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Baucus and Camp at Economic Club in Washington

Senate Finance Chair Max Baucus (D-MT) and House Ways and Means Committee Chair Dave Camp (R-MI) made a joint appearance on July 18 at the Economic Club in Washington, D.C.

At the meeting, Camp and Baucus were asked whether the tax reform bill must start in the House or Senate. Camp replied that the Constitution requires tax bills to be commenced in the House Ways and Means Committee. However, Baucus noted that the tax bill can commence in the Senate and then be included as substitute language in a previously-passed House bill.

Baucus noted, "We agree on the result." Camp also affirmed the principle and stated, "We both agree that whatever avenue it takes to get this done, we're willing to try it."

Baucus and Camp emphasized there is agreement on two goals. First, there should be a significant reduction in the top tax rates. Second, the reduction must be achieved through a broadening of the tax base.

Baucus indicated that the Senate bill is likely to generate additional tax revenue. While the House bill advanced by Camp is promised to be revenue neutral, the final decision on revenue will be made in a conference committee.

Baucus and Camp will continue their national campaign of meetings with voters with a joint appearance next week in Philadelphia. Both claim that they will be producing tax bills before the end of the year.

On July 16, Baucus also addressed the proposals submitted by members of the Senate Finance Committee. He had requested specific recommendations from all of the Senators. Washington media had hoped that he would release the tax positions taken by these Senators.

Baucus stated, "We are totally protecting confidentiality. I had to. It's very important."

He was responding to the concerns by numerous Senators. If their specific suggestions for tax changes were made public, they would be subject to very substantial political pressure.

Editor's Note: The second principle of "base broadening" is Washington language for reducing itemized deductions. Because mortgage interest, retirement plans and medical deductions produce large tax savings, they are the probable candidates for some level of reduction. With the popularity of these deductions, both Baucus and Camp expect major fireworks when they publish their bills this fall.

House Votes on Healthcare Mandate Delay

Following an announcement by the Treasury Department of a one year delay in the employer healthcare mandate, the House held hearings and also voted on two healthcare bills.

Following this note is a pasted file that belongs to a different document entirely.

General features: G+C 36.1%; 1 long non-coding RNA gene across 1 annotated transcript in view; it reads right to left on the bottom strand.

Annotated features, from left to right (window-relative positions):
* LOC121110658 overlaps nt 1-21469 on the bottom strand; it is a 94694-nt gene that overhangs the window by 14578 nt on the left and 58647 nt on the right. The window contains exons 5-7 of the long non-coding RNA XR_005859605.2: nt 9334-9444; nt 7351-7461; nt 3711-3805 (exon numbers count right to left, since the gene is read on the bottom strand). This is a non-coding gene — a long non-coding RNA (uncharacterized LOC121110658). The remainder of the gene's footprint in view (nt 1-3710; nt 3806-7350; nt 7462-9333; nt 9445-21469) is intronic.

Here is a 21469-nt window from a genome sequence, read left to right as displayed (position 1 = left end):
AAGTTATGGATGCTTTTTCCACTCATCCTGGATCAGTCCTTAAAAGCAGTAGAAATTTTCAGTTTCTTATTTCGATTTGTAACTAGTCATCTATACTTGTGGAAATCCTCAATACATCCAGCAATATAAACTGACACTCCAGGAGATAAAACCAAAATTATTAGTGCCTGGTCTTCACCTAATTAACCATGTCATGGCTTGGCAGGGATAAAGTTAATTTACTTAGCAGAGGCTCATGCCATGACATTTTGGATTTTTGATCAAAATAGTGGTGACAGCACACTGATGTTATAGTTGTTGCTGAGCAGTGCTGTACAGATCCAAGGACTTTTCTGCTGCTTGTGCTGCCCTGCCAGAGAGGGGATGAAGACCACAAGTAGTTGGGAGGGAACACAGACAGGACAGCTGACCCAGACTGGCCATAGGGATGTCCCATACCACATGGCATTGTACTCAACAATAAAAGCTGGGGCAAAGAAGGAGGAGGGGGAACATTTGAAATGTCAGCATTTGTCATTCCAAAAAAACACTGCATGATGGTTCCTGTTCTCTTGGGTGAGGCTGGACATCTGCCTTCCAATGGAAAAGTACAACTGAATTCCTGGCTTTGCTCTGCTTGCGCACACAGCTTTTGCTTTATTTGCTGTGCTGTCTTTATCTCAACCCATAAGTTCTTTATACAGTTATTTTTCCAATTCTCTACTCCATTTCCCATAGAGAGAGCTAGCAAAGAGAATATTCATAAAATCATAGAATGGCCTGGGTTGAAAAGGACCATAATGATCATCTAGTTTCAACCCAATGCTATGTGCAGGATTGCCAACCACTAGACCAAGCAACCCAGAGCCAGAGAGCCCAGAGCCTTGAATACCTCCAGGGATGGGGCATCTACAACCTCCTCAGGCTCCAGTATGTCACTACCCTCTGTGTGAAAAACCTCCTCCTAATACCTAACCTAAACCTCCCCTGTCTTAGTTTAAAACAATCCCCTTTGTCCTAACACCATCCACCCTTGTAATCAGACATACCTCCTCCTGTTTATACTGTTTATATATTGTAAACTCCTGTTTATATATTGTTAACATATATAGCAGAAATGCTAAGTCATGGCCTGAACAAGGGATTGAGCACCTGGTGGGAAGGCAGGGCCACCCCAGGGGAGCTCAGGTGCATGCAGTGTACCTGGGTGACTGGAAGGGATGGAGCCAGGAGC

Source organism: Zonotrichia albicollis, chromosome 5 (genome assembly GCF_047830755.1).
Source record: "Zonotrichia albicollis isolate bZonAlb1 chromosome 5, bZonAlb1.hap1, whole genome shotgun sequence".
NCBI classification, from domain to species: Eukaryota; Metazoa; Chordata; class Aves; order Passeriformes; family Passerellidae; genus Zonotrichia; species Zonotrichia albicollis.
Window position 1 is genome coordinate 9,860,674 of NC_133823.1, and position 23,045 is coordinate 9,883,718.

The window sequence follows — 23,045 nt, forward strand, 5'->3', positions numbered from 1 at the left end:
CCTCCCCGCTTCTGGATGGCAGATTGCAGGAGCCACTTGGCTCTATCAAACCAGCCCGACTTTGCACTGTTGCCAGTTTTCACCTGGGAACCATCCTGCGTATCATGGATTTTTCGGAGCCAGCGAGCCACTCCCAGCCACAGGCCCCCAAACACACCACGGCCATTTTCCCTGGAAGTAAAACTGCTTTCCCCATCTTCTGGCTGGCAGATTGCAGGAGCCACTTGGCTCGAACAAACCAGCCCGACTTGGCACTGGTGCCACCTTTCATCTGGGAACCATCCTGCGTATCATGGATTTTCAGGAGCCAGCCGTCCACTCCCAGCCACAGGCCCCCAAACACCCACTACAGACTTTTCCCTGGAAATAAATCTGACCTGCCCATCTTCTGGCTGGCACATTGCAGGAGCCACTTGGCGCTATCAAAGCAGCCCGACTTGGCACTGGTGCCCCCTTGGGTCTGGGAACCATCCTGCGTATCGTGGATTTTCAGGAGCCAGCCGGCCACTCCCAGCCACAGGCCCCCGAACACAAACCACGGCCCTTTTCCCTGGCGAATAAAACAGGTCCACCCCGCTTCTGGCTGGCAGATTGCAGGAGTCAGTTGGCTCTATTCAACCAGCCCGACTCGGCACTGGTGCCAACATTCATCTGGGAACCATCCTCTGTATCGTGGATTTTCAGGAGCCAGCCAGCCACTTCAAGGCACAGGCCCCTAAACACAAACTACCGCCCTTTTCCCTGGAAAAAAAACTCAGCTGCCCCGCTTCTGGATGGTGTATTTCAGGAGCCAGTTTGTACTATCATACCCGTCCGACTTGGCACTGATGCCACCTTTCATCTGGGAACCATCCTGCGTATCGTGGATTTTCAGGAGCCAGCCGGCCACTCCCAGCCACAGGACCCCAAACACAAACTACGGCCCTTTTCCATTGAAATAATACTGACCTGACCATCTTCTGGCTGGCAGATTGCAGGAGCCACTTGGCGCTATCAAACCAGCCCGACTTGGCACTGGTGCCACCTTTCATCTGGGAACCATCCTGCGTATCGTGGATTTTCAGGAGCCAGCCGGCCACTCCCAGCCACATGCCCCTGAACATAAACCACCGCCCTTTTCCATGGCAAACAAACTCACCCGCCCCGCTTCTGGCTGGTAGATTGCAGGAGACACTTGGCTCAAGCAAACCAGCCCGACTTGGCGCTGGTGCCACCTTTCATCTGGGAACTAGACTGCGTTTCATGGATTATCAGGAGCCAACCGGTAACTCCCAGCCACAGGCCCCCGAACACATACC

On Wednesday, July 17, 2013, a House committee held a hearing to allow Treasury representatives to discuss the one year delay in the business mandate under the Affordable Care Act. Later that day, the House passed by a 264-161 bipartisan vote the Authority for Mandate Delay Act (H.R. 2667). The bill sponsor was Rep. Tim Griffin (R-AR). He stated, "Mr. President, we are glad you now recognize that the employer mandate is a burden and is hurting job creators and is hurting folks across this country."

In a second bipartisan vote of 251-154, the House also passed the Fairness for American Families Act (H.R. 2668). This provision would delay the individual Affordable Care Act mandate for one year. Bill sponsor Todd Young (R-IN) stated, "As a matter of fairness, it's not right to provide tax relief to business without affording the same sort of relief to hard-working individual Americans and to their families."

House Ways and Means Ranking Member Sander Levin (D-MI) emphasized that the White House delay was helpful for employers. He stated, "The Administration determined that a delay of employer responsibility requirements was necessary in order to insure efficient implementation of the tax code, so exercised its authority. Longstanding administrative relief [has been] used by administrations of both parties for many years to grant transition relief."

Editor's Note: The House bills on the Affordable Care Act are not likely to be voted on in the Senate.

Published July 19, 2013

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